Whatever type of supervisor you are or the mix of subordinates you have, credibility and trust are necessary in order to exercise leadership. It is key for your success that your subordinates believe in the ability, character and integrity of their leader.

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evaluation

February 7, 2016 1 comment

Employee evaluation is one of the most crucial periods in an organization. Quite possibly, as a supervisor, you may have noticed that most employees are not too excited about reviews. This is mostly because of evaluations usually connote a conflict of perception of results and/or negative criticism. For this reason, when performing evaluations, it is important to communicate the reason(s) for the evaluation to your subordinates. Some basic reasons are development/training, feedback, motivation, and recognition.

evaluationIdeally, evaluations is one of those situations where supervisors should be a coach and judge simultaneously – a coach in the sense of being firm and looking forward to an improvement in the performance of the employees, and a judge by being fair, considering even performance in past sessions. Sadly, it is not the case in a lot of organizations, and that’s unfortunate. An evaluation is not an excuse to berate or embarrass an employee. It is to help employees improve their performance and enhance the overall productivity of the organization. To this end, there are three (3) widely recognized performance standards of evaluation – Absolute, Relative and 360◦. The absolute standard involves evaluation based on the periodic (monthly, quarterly, annually) review of an employee’s performance. The relative standard involves evaluation each time an employee has faulted or is commended. The 360◦ evaluation involves evaluation based on reviews from an employee’s clients/customers, peers and supervisors. In my opinion, the 360◦ evolution is the most effective, but also the most tasking to coordinate.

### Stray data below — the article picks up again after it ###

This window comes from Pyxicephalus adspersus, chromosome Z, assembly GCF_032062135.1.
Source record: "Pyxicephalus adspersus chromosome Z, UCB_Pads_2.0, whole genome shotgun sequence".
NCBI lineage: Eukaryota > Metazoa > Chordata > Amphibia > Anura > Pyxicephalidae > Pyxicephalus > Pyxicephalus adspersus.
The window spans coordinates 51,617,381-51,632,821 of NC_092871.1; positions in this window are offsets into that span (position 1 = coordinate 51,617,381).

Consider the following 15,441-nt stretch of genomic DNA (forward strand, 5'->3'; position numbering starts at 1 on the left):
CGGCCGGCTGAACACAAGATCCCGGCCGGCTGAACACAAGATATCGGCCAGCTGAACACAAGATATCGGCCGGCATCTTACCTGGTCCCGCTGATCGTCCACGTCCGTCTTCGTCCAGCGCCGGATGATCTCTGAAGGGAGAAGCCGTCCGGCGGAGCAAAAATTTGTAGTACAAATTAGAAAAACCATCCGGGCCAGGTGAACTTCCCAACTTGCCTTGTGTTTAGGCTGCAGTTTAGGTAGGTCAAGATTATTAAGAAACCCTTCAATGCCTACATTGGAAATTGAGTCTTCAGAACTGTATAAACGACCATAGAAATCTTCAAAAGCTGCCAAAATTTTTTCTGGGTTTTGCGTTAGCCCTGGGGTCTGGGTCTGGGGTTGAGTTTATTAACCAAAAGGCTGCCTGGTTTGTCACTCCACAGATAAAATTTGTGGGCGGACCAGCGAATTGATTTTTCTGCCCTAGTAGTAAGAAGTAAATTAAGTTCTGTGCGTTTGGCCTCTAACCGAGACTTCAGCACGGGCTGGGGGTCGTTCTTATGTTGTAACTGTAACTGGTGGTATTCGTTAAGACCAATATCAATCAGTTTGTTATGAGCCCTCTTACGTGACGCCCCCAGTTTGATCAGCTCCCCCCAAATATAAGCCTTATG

Whichever standard you decide to use for the performance evaluation of your subordinates, here are some pointers:

  1. The evaluation is a legal document and hence be conducted in a private formal or semi-formal setting between only the supervisors and the employee being reviewed.
  2. The information in the evaluation should not surprise the employee. This is why prompt feedback is essential. A wrong doing must be addressed within a reasonable time-frame after committed not saved until performance reviews.
  3. The performance should be held periodically – monthly, quarterly or annually. An effective way is to hold it on the eve/day of the anniversary of employment. This way, it is more of a process than an event, and an employee’s growth or lack thereof can be easily noted.

As earlier stated, evaluations are to review performance, and hence, must be objective. Hence, I’d like to warn against three (3) common errors supervisors tend to make while making performance evaluations:

  1. The halo error: This is overvaluing and/or undervaluing subordinates’ performances based on their personality. Every personality has its strengths and weaknesses. Assertive people aren’t necessarily more productive than quiet people.
  2. The recency error: This is overvaluing and/or undervaluing subordinates’ performances based on their recent activities. This is why it is important to file every commendation/warning involving the employee.
  3. The similarity error: This is overvaluing and/or undervaluing subordinates’ performances based on familiarity/state of the relationship with the supervisor. A review is to objective – a tool to build, not a weapon to destroy. There should be not favoritism in the workplace either, well, at least not when objectivity is required.